“This would have never been allowed back in the day,” he said. “You couldn’t get hired in this town if you were Italian. There was so much discrimination...no Italians could be allowed to work on any of the city projects. In fact, my ancestors, they were not allowed to be buried in the front of North Main Street cemetery up there at the time; they were way in the back.”

Italian culture “used to be kept under wraps,” he said, but now, the festival offers the opportunity to share a little bit of Italian culture with the entire community.

“There was a lot of discrimination, and now everybody loves it,” Clark Stephenson said.

The contest

The meatball eating contest saw Butler City police officers and firefighters compete in a three-round timed competition that ultimately ended in a showdown between police Sgt. Miles Bizub and firefighter Lt. Tim Iman. The fire department won for the second consecutive time year.

Three years ago, the festival dedicated the contest to paramedics and first responders to recognize their work within the community, especially after the pandemic, said event manager Michael Dongilli of North Hills.

Dongilli, whose own grandparents immigrated from Calabria, said the festival promotes Italian heritage and brings Italian culture to the rest of the community.

Maria Stephenson, with Dolce Mia's Bakery prepares a meatball sandwich on Saturday evening at Butler Italian Festival. Shane Potter/Butler Eagle 8/26/23
A large group of people came out to watch the Mangia Meatball Eating Contest on Saturday evening at Butler Italian Festival. Shane Potter/Butler Eagle 8/26/23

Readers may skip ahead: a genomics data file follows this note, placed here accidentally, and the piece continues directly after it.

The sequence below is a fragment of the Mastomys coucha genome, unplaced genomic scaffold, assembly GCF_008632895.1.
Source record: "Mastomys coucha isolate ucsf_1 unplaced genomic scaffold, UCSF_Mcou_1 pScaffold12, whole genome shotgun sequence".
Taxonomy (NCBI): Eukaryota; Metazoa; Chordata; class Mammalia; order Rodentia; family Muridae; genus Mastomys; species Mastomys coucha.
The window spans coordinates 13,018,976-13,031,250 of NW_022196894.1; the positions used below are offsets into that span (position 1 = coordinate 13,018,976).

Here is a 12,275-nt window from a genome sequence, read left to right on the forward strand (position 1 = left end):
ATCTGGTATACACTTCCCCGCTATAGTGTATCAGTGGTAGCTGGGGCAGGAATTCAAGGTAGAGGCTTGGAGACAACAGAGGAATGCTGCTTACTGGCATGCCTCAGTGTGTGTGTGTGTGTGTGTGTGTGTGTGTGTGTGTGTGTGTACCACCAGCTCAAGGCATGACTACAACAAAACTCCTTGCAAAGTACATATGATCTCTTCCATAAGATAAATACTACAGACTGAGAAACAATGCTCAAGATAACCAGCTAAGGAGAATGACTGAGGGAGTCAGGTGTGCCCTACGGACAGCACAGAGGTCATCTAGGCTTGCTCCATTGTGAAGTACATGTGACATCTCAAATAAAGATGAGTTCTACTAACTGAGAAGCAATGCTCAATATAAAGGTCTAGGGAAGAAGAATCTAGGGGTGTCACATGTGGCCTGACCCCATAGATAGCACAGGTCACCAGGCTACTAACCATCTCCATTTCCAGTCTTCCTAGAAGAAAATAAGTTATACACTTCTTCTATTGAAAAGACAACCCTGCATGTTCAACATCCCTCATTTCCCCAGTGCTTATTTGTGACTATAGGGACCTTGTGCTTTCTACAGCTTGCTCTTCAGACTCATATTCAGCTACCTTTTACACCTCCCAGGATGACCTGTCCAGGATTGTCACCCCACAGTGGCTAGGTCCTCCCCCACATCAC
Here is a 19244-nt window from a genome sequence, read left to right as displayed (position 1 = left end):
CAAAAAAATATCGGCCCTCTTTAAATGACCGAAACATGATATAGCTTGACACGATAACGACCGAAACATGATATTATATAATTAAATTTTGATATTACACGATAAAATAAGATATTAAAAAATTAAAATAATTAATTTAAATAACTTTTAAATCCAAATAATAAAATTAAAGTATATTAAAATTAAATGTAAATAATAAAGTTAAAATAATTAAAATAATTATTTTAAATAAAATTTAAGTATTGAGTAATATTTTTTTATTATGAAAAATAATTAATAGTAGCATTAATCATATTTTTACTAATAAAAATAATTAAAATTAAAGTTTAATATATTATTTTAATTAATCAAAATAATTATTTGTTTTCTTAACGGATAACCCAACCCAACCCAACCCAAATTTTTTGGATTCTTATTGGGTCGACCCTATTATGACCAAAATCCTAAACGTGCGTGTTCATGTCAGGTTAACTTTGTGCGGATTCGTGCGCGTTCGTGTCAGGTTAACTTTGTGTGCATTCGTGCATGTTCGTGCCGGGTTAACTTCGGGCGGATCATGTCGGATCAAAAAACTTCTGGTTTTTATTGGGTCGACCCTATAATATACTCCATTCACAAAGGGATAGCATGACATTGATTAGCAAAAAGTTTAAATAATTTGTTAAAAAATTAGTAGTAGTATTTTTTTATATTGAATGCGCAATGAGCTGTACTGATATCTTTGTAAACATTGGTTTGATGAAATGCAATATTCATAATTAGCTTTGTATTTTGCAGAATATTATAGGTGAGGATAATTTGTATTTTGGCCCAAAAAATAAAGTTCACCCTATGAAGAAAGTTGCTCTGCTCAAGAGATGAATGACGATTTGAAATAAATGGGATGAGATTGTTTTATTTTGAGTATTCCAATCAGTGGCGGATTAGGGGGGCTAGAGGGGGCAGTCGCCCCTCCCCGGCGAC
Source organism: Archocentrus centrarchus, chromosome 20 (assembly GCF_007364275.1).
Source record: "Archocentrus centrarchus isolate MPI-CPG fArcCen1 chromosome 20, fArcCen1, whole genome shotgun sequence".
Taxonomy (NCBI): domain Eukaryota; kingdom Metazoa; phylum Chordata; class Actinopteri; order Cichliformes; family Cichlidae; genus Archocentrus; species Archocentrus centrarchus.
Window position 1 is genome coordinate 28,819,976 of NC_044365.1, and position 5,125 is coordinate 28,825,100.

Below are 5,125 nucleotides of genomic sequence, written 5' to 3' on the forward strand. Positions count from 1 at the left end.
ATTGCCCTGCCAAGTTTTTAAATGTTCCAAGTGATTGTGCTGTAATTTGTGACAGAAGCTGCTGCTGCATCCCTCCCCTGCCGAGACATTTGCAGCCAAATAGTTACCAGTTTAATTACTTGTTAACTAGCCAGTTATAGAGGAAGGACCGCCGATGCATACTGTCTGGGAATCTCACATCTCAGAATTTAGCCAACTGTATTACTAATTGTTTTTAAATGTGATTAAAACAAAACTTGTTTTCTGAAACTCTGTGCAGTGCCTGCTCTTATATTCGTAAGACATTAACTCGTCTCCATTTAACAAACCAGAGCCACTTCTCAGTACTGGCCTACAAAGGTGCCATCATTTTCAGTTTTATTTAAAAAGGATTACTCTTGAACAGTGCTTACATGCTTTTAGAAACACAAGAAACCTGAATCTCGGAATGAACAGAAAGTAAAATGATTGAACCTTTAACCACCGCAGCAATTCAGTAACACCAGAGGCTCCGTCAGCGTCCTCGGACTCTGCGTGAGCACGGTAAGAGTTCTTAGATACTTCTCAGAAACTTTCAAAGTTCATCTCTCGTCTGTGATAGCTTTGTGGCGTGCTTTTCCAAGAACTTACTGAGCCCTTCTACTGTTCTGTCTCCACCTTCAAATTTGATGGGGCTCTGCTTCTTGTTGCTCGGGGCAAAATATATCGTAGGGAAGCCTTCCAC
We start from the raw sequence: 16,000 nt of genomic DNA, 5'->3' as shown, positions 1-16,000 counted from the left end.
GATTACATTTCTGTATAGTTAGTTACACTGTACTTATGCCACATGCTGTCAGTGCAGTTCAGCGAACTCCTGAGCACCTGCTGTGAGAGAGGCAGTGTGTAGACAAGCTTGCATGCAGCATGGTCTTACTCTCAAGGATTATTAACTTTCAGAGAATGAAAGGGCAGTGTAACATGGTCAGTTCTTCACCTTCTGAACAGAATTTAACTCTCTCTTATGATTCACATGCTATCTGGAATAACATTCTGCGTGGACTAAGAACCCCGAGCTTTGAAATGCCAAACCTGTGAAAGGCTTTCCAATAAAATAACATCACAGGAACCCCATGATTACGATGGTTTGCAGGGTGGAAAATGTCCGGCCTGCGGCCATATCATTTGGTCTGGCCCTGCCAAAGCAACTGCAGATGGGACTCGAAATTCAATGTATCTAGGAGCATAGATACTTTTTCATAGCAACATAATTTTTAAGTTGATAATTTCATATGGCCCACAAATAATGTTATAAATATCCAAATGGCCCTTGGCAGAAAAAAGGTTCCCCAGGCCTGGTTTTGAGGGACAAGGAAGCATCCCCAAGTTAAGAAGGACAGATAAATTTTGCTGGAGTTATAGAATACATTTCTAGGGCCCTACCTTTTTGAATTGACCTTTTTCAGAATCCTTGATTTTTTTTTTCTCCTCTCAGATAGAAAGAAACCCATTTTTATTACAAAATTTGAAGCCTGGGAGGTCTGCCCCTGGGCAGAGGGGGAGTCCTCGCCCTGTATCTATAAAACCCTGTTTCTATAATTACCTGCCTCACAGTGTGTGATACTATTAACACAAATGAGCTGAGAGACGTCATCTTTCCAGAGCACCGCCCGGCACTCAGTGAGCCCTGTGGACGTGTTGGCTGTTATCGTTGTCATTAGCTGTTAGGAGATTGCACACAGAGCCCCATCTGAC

Butler Bureau of Fire firefighters from left, Tim Iman, Josh Abbott and Jim Kaufman prepare to start the Mangia Meatball Eating Contest on Saturday evening at Butler Italian Festival. Shane Potter/Butler Eagle 8/26/23
City of Butler Police officers from left, Sergeant Miles Bizub, Officer Jason May and Officer Lee Niebel prepare to start the Mangia Meatball Eating Contest on Saturday evening at Butler Italian Festival. Shane Potter/Butler Eagle 8/26/23
Butler Bureau of Fire firefighter Tim Iman puts his hands up in celebration after winning Mangia Meatball Eating Contest on Saturday evening in a close race against City of Butler Police Sergeant Miles Bizub at Butler Italian Festival. Shane Potter/Butler Eagle 8/26/23
City of Butler Police Sgt. Miles Bizub, left shakes hands with Butler Bureau of Fire firefighter Tim Iman after Iman won this years Mangia Meatball Eating Contest on Saturday evening at Butler Italian Festival. Shane Potter/Butler Eagle 8/26/23
Butler Bureau of Fire firefighter Tim Iman puts his hands up in celebration after winning the firefighters part of the Mangia Meatball Eating Contest on Saturday evening at Butler Italian Festival. Shane Potter/Butler Eagle 8/26/23
Butler police Sgt. Miles Bizub, left and Butler Bureau of Fire firefighter Tim Iman, right, start the final round to see who will in the Mangia Meatball Eating Contest on Saturday evening at Butler Italian Festival. Shane Potter/Butler Eagle 8/26/23